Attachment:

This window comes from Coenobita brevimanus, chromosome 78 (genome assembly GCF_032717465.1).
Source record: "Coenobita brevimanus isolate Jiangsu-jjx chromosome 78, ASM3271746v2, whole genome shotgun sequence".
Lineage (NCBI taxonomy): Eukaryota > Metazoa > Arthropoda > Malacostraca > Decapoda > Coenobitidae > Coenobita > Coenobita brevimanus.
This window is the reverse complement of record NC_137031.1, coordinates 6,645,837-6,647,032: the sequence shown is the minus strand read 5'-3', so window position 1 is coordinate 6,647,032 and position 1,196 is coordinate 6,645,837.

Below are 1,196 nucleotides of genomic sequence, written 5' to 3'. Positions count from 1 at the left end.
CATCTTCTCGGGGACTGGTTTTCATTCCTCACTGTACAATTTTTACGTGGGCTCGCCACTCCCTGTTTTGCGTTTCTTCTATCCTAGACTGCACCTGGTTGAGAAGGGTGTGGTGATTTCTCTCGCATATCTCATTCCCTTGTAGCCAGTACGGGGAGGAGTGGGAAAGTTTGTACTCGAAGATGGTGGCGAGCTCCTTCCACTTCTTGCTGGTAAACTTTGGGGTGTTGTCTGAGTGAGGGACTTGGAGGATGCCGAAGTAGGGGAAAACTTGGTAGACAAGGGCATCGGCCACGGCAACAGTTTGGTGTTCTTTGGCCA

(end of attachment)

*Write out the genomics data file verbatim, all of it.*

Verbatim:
This window comes from Coenobita brevimanus, chromosome 78 (genome assembly GCF_032717465.1).
Source record: "Coenobita brevimanus isolate Jiangsu-jjx chromosome 78, ASM3271746v2, whole genome shotgun sequence".
Lineage (NCBI taxonomy): Eukaryota > Metazoa > Arthropoda > Malacostraca > Decapoda > Coenobitidae > Coenobita > Coenobita brevimanus.
This window is the reverse complement of record NC_137031.1, coordinates 6,645,837-6,647,032: the sequence shown is the minus strand read 5'-3', so window position 1 is coordinate 6,647,032 and position 1,196 is coordinate 6,645,837.

Below are 1,196 nucleotides of genomic sequence, written 5' to 3'. Positions count from 1 at the left end.
CATCTTCTCGGGGACTGGTTTTCATTCCTCACTGTACAATTTTTACGTGGGCTCGCCACTCCCTGTTTTGCGTTTCTTCTATCCTAGACTGCACCTGGTTGAGAAGGGTGTGGTGATTTCTCTCGCATATCTCATTCCCTTGTAGCCAGTACGGGGAGGAGTGGGAAAGTTTGTACTCGAAGATGGTGGCGAGCTCCTTCCACTTCTTGCTGGTAAACTTTGGGGTGTTGTCTGAGTGAGGGACTTGGAGGATGCCGAAGTAGGGGAAAACTTGGTAGACAAGGGCATCGGCCACGGCAACAGTTTGGTGTTCTTTGGCCA